Afghan physician eyes Chinese partnership to legalize traditional medicine

2017-09-11 08:25:46 GMT2017-09-11 16:25:46(Beijing Time) Xinhua English

by Farid Behbud

KABUL, Sept. 11 (Xinhua) -- Fed up with low-quality medication in their country, a rough number of Afghan people are still staying close enough to always use traditional medication, wherever available at the center and provinces.

The initiative to legalize an effective traditional medicine, if practiced, would promote a formal, legal and scientific traditional medication within the country's health sector to cure hundreds of people suffering physical and mental ailment, or diseases which are too hard to be healed by modern medicines.

During one of his few days stay in China, an Afghan head of Mora Hospital, Dr. Azizullah Amir, was inspired by a real physical therapy of some special Chinese traditional medicines as suggested by many of his visited museums and drug-stores prescribing legal, official and scientific medicines produced from various types of herbs and plants.

"We want to do something new, especially in Afghanistan, in partnership with the Chinese traditional medicine practitioners to promote Chinese Traditional Medicine (CTM) in Afghanistan," Amir, founder and chief of Mora Hospital, told Xinhua in an interview, adding that he was fully determined to do that.

Though it is still a theory, Amir was confident that he could put it into practice in his country, rich with medicinal herbs, in a partnership with Chinese experts interested in investment to development the folk remedy.

It is possible to reach the goal, as people have once been familiar with such a remedy, in the course of history, when there were no modern hospitals or the current up-to-date medicines, but how could soon develop and replace it with the once badly and illegally used such method in the name of Tababat-e-Unani or Greek Medication, in a country, with people of lower information about which one could alleviate their pains.

"It is very easy, we want to invest in this field in cooperation with Chinese specialists, work in cooperation with the Ministry of Public Health, import the needed laboratories from China first, and then launch awareness programs among the people to refrain from using poor so-called herbal medicines, illegally sold along the streets and some other stores," said Amir who hoped he would reach the target.

While visiting China, the Afghan physician said he had also heard from the Chinese people about how pharmacies in their country produced high-quality medicinal herbs, how the traditional remedy could prove with higher effective and lower side-effects and how traditional practitioners could cure people with physical and mental conditions through acupuncture and physiotherapy systems.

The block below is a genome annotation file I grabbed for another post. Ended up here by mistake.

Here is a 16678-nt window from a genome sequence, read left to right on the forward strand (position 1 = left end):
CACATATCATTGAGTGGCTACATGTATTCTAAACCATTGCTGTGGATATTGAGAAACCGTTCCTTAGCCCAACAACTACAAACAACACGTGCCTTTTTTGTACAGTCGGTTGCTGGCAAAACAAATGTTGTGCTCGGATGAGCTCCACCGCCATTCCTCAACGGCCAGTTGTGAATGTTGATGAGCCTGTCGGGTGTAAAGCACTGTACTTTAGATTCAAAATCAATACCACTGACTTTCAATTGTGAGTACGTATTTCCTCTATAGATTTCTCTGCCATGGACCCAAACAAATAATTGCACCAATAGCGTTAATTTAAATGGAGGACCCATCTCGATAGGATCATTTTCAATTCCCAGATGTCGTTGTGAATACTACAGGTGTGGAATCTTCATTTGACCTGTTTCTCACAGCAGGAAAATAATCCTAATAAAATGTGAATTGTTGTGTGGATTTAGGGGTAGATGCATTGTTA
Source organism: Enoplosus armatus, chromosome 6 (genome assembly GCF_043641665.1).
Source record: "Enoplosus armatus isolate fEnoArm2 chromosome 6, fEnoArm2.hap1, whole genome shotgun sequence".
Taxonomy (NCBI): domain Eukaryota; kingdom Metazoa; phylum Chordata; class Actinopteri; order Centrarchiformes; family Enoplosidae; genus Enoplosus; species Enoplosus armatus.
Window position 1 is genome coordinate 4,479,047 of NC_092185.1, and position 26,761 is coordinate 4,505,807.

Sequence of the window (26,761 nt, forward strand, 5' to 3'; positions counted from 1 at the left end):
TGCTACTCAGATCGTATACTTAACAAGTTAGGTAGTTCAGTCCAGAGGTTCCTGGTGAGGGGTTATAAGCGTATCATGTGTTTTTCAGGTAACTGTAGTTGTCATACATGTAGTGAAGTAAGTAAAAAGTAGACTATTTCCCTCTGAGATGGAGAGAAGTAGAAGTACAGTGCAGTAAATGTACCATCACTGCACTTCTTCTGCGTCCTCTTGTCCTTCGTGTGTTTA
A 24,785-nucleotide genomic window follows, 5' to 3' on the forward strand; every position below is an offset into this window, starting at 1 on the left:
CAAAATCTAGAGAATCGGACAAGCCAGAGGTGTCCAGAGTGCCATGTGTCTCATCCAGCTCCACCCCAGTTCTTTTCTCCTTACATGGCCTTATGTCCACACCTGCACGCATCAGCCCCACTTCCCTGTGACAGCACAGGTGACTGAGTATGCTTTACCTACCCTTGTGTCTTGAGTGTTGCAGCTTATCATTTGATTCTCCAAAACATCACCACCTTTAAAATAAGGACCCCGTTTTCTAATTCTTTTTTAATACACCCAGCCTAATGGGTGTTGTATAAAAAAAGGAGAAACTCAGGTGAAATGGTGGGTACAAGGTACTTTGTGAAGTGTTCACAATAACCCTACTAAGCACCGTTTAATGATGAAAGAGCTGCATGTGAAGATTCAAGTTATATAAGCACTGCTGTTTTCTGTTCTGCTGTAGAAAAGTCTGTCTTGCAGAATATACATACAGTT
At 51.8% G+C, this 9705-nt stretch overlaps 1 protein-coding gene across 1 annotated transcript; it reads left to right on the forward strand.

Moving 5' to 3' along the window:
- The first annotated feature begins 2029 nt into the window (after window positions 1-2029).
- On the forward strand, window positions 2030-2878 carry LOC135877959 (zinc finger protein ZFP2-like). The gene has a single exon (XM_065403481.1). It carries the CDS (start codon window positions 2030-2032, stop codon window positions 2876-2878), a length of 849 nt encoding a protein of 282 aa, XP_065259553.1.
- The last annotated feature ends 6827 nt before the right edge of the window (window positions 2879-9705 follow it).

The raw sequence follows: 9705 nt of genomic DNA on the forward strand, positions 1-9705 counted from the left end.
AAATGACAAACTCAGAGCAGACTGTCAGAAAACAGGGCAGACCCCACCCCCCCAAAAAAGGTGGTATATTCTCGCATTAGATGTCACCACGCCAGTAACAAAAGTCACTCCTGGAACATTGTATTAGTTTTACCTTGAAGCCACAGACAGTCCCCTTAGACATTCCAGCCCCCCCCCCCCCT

Amir has found that Chinese people have their own initiated medicinal technique, so he wanted to establish the traditional healing (Chinese Traditional Medicine) as a new health department of his hospital.

"I decided to have the initiation in my own country to help my compatriots with economic problem access the low-priced therapy, through herbal," Amir said, adding that his hospital was a scientific and educational entity planned to offer better and quality services for the people.

As in Afghanistan, most patients complain about some harmful side-effects which the modern medication may cause after and during treatment, the traditional medicines are likely to have the lowermost side-effects.

"There was a big different between the two curing methods; Chinese Traditional Medication can produce medicines and pills from certain herbs and plants, with lowest side-effects, while the modern therapy is not empty of higher side-effects," said Amir.

Considering the date-expired medicines being vended everywhere in the capital and some Afghan big cities, and lack of the people awareness about the harms, there was a need to take enough time to divert attention of the people from out-of-date medicines and help them get full familiarity with a real, scientific and legal healing system; either traditional or modern methods.

The mountainous Afghanistan is rich with medicinal herbs as excluding the illicit export trade of opium, principal legal exports from the Afghanistan were carpets and rugs, dried fruits, precious stones as well as medicinal plants.

Traditional medicine or indigenous medicine comprises medical aspects of traditional knowledge that developed over generations within various societies before the era of modern medicine, with the Mora Hospital chief saying it could easily be possible through physiotherapy and acupuncture system.

Acupuncture is a method of complementary medicine involving pricking of the skin or tissues with needles.

Some 9 percent of Afghans had access to health care during the Taliban regime, which was ousted in late 2001, but the number increased to 67 percent in 2016.

Established in 2016, Mora Hospital is the first-ever health, scientific and educational center, dedicated for women, comprising various sections, including general medical, pharmacy, nursing, laboratory, mental health and dental and physiotherapy services. It also includes nursery, high school and university equipped with dormitory.

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